The OTMS scheme has been effectively dismantled for over two years. Lame cattle that are not fit for transport are thus worthless unless they fit the criteria for the OCDS. It might have been thought that this would mean that there would be more veterinary treatment of lame cows however this has clearly not been the case with the overall number of lameness cases continuing to decline. Overall lameness reports in 2007 were lower than in any previous year and 2008 has continued this trend with overall figures so far this year being just over 80% of the already low 2007 figures to the same date. We need to know whether this reduction reflects the situation on the ground or whether it reflects reduced veterinary involvement. The first is good news, the second is not! Lameness is the most important welfare problem in dairy cattle and the NADIS data are the most current and widest ranging data we have on its prevalence. With a bit more support from government the data could identify clearly whether the reduction in lameness is real.

Figure 6: Number of reports of lameness in January to March from 1997 to 2007.


The main change in mastitis control over the past 10 years has been the greatly increased use of internal teat sealants. They now account for around 25% of the dry cow therapy market, and that number is increasing year-on-year. Combined therapy is by far the most common use with over 90% of tubes being used after an antibiotic, despite the obvious increase in cost of the combined therapy. Anecdotal evidence suggest that in most cases teat sealants are used in addition to the standard dry cow antibiotic on the farm. Very few farms are using selective dry cow therapy, i.e identifying low cell count cows and giving those a teat sealant only and treating the rest with combination therapy, and even fewer are changing the antibiotic they use to take advantage of the protection against infection at the end of the dry period provided by the teat sealant. Reports of the use of teat sealants would be very welcome, particularly the process of how combined therapy is chosen.

There is no evidence that this increased use of teat sealants has had an effect on the rates of acute toxic mastitis reported by NADIS veterinarians. Although the figures so far this year are historically low at only 50% of the average since 2001, the figures for previous years show no continued downward trend (Figure 7)

Figure 7: Yearly reports of acute toxic mastitis since 2002 showing no evidence of any significant trend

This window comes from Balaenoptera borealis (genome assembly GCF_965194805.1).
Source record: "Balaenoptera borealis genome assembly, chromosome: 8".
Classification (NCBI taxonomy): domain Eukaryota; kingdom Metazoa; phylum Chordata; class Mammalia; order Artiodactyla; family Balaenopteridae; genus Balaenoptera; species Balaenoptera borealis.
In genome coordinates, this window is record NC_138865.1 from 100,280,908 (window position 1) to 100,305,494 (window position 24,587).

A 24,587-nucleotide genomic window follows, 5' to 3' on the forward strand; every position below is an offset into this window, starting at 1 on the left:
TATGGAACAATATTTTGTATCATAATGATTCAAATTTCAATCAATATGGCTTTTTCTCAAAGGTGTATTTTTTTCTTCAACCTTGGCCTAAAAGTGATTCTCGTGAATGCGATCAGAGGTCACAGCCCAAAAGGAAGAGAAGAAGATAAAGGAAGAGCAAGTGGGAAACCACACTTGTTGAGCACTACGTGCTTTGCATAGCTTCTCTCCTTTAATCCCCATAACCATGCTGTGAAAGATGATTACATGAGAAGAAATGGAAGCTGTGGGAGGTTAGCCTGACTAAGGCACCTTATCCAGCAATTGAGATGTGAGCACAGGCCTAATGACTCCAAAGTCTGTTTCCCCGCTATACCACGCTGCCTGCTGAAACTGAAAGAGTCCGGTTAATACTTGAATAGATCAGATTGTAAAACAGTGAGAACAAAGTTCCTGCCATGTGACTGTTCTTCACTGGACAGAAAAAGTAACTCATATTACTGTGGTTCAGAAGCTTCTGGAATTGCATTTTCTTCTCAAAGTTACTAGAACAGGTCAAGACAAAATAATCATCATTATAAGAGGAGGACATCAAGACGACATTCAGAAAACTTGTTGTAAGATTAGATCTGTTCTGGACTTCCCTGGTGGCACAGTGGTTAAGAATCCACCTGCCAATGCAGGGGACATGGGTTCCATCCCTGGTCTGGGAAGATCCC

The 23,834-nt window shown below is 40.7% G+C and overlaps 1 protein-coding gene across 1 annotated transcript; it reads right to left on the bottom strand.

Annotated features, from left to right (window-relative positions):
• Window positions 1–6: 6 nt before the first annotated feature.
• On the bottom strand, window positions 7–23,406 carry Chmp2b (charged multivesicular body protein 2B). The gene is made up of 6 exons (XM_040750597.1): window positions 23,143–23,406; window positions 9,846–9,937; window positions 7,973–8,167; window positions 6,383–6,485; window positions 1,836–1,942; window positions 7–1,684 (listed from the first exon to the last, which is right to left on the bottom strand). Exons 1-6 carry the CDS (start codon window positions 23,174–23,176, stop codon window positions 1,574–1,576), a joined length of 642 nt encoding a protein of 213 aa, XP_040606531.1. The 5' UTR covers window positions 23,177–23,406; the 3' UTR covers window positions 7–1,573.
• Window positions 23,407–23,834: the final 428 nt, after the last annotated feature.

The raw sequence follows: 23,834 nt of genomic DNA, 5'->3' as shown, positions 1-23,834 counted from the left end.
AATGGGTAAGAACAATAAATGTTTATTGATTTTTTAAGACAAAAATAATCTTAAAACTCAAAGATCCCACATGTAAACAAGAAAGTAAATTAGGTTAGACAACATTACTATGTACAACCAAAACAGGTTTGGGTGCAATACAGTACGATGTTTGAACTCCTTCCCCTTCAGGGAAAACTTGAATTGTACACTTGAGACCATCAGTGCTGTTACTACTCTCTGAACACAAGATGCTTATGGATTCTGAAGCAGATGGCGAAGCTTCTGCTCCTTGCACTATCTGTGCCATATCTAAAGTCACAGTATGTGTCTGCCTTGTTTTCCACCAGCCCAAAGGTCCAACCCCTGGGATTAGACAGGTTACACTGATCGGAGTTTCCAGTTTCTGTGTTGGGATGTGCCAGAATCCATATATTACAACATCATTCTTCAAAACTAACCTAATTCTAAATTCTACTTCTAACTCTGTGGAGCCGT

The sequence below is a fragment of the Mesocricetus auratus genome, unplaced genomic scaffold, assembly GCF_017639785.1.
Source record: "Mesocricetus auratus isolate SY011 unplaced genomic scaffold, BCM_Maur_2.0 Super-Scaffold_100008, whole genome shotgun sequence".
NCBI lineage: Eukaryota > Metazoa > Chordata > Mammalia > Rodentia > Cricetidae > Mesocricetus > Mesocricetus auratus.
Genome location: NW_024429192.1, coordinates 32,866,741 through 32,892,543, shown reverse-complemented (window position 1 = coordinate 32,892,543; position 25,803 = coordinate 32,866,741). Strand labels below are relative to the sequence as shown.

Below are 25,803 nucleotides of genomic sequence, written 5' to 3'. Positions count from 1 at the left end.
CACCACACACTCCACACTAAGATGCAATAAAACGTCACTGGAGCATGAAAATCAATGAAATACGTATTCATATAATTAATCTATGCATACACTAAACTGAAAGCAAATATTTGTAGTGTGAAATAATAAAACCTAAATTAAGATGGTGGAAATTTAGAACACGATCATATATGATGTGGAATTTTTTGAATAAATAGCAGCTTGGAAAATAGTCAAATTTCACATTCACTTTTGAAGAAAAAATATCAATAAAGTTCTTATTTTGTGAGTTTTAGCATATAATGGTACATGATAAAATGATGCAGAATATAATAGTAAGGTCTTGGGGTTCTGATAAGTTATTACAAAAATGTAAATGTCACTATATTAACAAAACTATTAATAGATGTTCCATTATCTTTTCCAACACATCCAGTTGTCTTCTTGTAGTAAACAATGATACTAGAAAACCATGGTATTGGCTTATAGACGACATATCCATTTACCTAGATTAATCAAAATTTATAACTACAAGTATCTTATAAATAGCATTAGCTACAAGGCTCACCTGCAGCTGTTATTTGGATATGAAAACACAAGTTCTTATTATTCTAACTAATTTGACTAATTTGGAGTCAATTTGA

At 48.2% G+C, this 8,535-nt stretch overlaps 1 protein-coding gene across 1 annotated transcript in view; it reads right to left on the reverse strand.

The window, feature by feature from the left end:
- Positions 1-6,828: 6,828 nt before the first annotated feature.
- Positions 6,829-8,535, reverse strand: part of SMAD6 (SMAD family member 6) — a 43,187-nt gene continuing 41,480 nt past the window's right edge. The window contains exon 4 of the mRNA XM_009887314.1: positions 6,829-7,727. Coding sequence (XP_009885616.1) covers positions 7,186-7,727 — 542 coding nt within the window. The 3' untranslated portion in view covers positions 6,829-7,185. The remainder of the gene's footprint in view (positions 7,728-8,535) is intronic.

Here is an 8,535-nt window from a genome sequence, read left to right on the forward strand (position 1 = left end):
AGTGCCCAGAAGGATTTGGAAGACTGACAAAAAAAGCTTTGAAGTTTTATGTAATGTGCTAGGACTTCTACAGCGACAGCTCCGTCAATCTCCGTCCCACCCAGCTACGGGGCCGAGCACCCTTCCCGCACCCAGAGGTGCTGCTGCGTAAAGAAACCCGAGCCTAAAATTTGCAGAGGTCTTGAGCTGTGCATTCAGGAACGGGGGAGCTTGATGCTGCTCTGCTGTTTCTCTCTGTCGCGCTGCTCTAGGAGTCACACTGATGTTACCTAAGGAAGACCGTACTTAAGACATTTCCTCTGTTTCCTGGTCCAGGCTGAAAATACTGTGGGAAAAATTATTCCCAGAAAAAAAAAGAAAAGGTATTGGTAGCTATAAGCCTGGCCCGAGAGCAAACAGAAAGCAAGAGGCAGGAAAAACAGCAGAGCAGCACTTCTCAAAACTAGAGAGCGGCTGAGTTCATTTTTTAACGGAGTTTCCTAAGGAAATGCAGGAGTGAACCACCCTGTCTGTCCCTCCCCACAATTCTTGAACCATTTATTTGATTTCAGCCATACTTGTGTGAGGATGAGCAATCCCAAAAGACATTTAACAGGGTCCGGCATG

Other diseases

Bovine iritis (silage eye) cases usually peak in March as the final silage of winter is fed out. However this year’s figures have been much lower than normal and lower than 2007 which was already very low. These low figures are likely to be partly due to better farmer appreciation of the problem with feeding pure quality baleage. However it is likely that better recognition of the problem by farmers has reduced the likelihood of the vet being called to see a problem in the herd. When combined with additional data from focus farms, the NADIS data could be used to answer which of these causes are the more important, providing valuable information on an important and painful disease, which is the most commonly reported disease caused by Listeria in cattle.

Figure 8: Reports of bovine iritis by month showing that the peak of cases has been much lower in 2007/8 than average.

A Lancashire vet described an unusual problem in ten newly calved heifers. They were all thin and poor-looking. The worst affected had swollen carpal joints and was unable to stand. She was euthanased and necropsied by the local VLA laboratory. No significant findings were found on PM, but it is suspected that Mycoplasma bovis may be the underlying problem.

The same vet also reported some unusual findings on a TB test in a farm which vaccinated cows for Johne’s disease. On TB 90% of the herd had lumps, only 2 were inconclusive but the rest passed the test. He thinks the 2 IR’s were due to Johnes vaccination and is wondering whether any one else has experienced the same thing as he was amazed by the number of animals that had lumps and size of those lumps.

One NADIS vet reported a particularly distressing problem in March. He was called out to see 2 downer and 3 dead cows. Fluke had been diagnosed 2-3 months previously but no treatment had been given. All of the animals were at or around calving. Post mortem confirmed significant liver damage due to fluke.

Another examined an adult Highland bull that was itchy and had hair loss and lot of lice eggs. The bull had been treated three times over the last six weeks, twice with Spot On and once with Dectomax Pour On. He reported that the ineffectiveness of skin application of insecticides in hairy cattle is a recognised problem. In order for pour-on products to be effective, the hair needs to parted down to the skin in order to get the preparation on. Even then very long hair may make it difficult to get enough chemical to come out to the end of the hair, and repeat applications may be needed. We would be very interested to hear of any similar problems.


Following the trend since 2003, the March figures for calf scour were much lower than the long-term average. Indeed last months figures were the lowest ever recorded, being even lower than the figures recorded in 2001 at the height of the FMD outbreak. Reports from NADIS veterinarians suggest that it is a combination of better management and more farmer treatment that is driving this downward trend. More focussed research is required to identify which of these two factors are the most important

Figure 9: Change with time relative to 1997 cases in the number of reports of calf scour between January and March

Further Reading

More information - You can view the full report by clicking here.